Now that winter is coming, you can still grow your greens, just indoors. Growing microgreens is a fun, cheap way to grow nutritious vegetable seedlings for sandwiches, wraps, soups, and salads. Microgreens are the shoots of edible plants, requiring very little space and minimal cost. Microgreens differ from sprouts. Microgreen seeds germinate in a growing medium and after one or two weeks, the “micro” stems and leaves are cut to the soil level and eaten. Sprouts are seeds grown in a moist container—no soil. After a few days, the root and seed are harvested and eaten.
There are different ways to grow them and many kits for sale. Basically, the seeds can be grown without soil (hydroponically) or with soil. If grown hydroponically, they may germinate in a moisten disposable mat or in a container with a mesh between the seeds and the basin full of water.
If grown with soil, only a few inches of soil are need but the container has to have drainage holes and a bottom tray to catch the water. There are plastic kits that can be washed and re-used with each sowing or you can create your own. Simply re-use plastic containers from the grocery store, such as clam shells for berries and baked goods.
Poke a few holes for drainage and fill with bagged, sterile, soilless growing medium. Do not use the soil mixes that have moisture beads or fertilizer (no need for fertilizer) and do no use soil from the garden. The mix specifically made for starting seeds works best. Fill the container with 1 to 2 inches of mix and water thoroughly.
Because seed germinate and grow at different rates, it is best to use one type per container. Cover the surface with seeds and press down with your fingers to put them in direct contact with the moisture. Place the container on top of a tray to catch the excess water. Cover with another container to increase the humidity level and warmth. Always label containers with the plants’ names and keep records so you learn how soon you can harvest and what you like to eat.
After the seeds germinate, remove the cover and provide light via grow lights, fluorescent tubes, or a south facing window. If you do not have a very sunny window, you may have to rotate the container for the stems to grow straight. If the top level of the soil dries out, water by either misting the top or putting the container in a pan of water so the water is absorbed via the bottom drainage holes.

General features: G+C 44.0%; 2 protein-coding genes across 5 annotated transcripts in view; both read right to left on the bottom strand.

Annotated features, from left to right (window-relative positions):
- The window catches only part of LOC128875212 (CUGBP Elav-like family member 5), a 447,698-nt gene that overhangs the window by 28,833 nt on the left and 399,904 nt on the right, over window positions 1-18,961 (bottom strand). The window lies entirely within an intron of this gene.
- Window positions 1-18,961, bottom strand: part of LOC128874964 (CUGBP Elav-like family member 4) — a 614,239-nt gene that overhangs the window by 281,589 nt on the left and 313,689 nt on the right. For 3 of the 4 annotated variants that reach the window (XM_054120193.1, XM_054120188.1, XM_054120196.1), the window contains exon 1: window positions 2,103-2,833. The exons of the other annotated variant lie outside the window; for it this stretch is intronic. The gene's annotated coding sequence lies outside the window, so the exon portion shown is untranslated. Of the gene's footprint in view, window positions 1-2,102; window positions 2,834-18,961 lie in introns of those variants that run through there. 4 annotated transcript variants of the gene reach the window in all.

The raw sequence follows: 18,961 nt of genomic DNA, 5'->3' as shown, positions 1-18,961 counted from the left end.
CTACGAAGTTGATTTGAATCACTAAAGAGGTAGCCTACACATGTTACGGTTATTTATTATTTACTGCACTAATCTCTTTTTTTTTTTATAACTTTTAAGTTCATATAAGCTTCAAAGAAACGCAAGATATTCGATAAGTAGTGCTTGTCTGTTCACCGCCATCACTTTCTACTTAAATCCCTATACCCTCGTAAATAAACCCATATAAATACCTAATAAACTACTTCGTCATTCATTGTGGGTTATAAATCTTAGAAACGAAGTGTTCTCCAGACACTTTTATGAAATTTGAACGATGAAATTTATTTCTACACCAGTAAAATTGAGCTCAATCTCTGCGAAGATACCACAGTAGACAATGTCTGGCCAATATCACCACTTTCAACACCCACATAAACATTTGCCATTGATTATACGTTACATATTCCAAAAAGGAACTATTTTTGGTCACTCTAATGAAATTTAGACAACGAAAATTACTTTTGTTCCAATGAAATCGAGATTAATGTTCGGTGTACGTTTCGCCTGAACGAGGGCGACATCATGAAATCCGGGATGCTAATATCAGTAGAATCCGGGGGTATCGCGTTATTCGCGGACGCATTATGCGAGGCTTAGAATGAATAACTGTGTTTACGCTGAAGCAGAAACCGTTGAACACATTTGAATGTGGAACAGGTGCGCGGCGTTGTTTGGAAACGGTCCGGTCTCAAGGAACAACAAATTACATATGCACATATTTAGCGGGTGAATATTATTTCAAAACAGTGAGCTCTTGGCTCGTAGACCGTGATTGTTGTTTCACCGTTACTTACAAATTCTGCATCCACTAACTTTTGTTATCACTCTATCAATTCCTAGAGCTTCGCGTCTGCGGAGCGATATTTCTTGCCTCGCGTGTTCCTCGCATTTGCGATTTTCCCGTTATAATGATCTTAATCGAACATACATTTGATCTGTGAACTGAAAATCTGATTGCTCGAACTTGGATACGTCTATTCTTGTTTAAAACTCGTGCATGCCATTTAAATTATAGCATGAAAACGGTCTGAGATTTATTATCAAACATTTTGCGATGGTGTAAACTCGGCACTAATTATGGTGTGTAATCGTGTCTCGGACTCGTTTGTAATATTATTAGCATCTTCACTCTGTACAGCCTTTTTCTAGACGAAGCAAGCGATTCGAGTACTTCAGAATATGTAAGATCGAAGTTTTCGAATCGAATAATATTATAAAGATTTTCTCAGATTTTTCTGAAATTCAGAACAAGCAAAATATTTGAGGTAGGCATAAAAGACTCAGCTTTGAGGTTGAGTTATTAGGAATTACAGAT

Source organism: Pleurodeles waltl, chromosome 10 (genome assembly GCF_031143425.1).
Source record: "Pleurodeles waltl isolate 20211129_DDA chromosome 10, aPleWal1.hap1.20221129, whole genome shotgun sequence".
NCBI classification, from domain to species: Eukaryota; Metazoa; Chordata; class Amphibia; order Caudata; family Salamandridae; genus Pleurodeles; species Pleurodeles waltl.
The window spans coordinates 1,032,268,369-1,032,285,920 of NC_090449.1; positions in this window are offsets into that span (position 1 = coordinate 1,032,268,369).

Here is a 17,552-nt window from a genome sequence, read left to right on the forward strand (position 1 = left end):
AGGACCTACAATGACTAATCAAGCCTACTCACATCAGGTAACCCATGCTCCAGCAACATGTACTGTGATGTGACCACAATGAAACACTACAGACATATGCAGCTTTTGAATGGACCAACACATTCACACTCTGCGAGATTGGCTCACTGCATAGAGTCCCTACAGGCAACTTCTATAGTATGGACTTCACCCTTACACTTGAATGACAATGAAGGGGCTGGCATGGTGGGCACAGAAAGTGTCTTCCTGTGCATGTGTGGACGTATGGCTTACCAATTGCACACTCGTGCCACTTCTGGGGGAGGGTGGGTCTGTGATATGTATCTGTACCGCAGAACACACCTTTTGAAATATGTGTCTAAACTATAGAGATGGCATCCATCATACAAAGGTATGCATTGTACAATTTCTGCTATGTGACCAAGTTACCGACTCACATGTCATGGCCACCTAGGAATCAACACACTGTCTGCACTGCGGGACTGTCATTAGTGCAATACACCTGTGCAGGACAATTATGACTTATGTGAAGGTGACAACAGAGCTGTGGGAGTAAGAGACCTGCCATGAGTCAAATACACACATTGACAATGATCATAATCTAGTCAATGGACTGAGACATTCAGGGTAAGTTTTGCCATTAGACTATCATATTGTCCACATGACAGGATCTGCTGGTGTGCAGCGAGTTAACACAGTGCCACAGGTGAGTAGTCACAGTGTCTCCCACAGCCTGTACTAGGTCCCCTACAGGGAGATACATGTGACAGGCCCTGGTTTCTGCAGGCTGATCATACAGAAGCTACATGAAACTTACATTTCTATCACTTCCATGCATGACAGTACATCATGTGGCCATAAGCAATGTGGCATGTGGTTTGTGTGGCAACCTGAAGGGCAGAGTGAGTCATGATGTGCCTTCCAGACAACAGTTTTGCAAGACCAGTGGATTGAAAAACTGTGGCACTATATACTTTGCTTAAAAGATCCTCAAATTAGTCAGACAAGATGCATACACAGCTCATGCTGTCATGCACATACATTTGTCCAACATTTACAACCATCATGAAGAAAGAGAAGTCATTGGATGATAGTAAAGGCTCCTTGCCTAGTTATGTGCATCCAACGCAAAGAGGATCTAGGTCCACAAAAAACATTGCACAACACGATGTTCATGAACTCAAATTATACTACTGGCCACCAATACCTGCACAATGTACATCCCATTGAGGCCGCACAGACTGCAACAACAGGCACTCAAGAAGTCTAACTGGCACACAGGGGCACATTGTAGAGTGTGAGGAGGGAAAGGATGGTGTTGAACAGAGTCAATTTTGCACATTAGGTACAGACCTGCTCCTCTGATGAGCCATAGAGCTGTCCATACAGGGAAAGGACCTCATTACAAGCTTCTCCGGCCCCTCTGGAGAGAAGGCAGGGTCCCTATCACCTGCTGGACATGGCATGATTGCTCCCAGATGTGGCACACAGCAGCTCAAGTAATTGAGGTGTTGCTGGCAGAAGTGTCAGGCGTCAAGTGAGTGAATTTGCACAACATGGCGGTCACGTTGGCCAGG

The first set of “leaves” you will see will not be the true leaves — they are the cotyledons or the seed leaves within the embryonic seed. If the plant grew outside for the mature fruit or vegetable, these would eventually shrivel and disappear. For many microgreens, you can harvest at this stage because there is plenty of flavor in these “leaves” and stems. For example, you can harvest radishes at this stage because you will taste plenty of spice and the stems will be crisp.
With some plants, you wait until the second set of “leaves” appear, which will be the first set of true leaves. For example, you will want to harvest cilantro at this stage because you get more flavor in the true leaf. At this point, the seedling is probably 2 inches tall.
Harvest by cutting straight across with scissors a centimeter above soil line. You can cut what you need and wash or cut all of it, wash, dry, and refrigerate in a plastic bag for a few days.
The best seed for microgreens germinate quickly and produce tasty shoots and leaves. There is no such thing as a microgreen seed; microgreen is really a stage in which the plant is harvested. However, you may find seed packages sold as “microgreens” because the package is a mix with similar germination rates. Popular seed are kale, mizuna, mustard, radish, carrot, cress, arugula, basil, onion, chive, broccoli, fennel, sweet pea, celery, bok choy, and Asian greens. The only seeds that do not work well are lettuce and spinach. Microgreens are a great way to use up your old seed packets because you sow densely so if there is a reduced germination rate, you would not notice. Or purchase fresh seed from local independent garden centers or order online from any of these companies.
Growing microgreens is fun and easy. The more you determine the flavors you like the more you can set up a system where you are sowing seeds on a weekly basis to feed your family nutritious and colorful vegetables year round.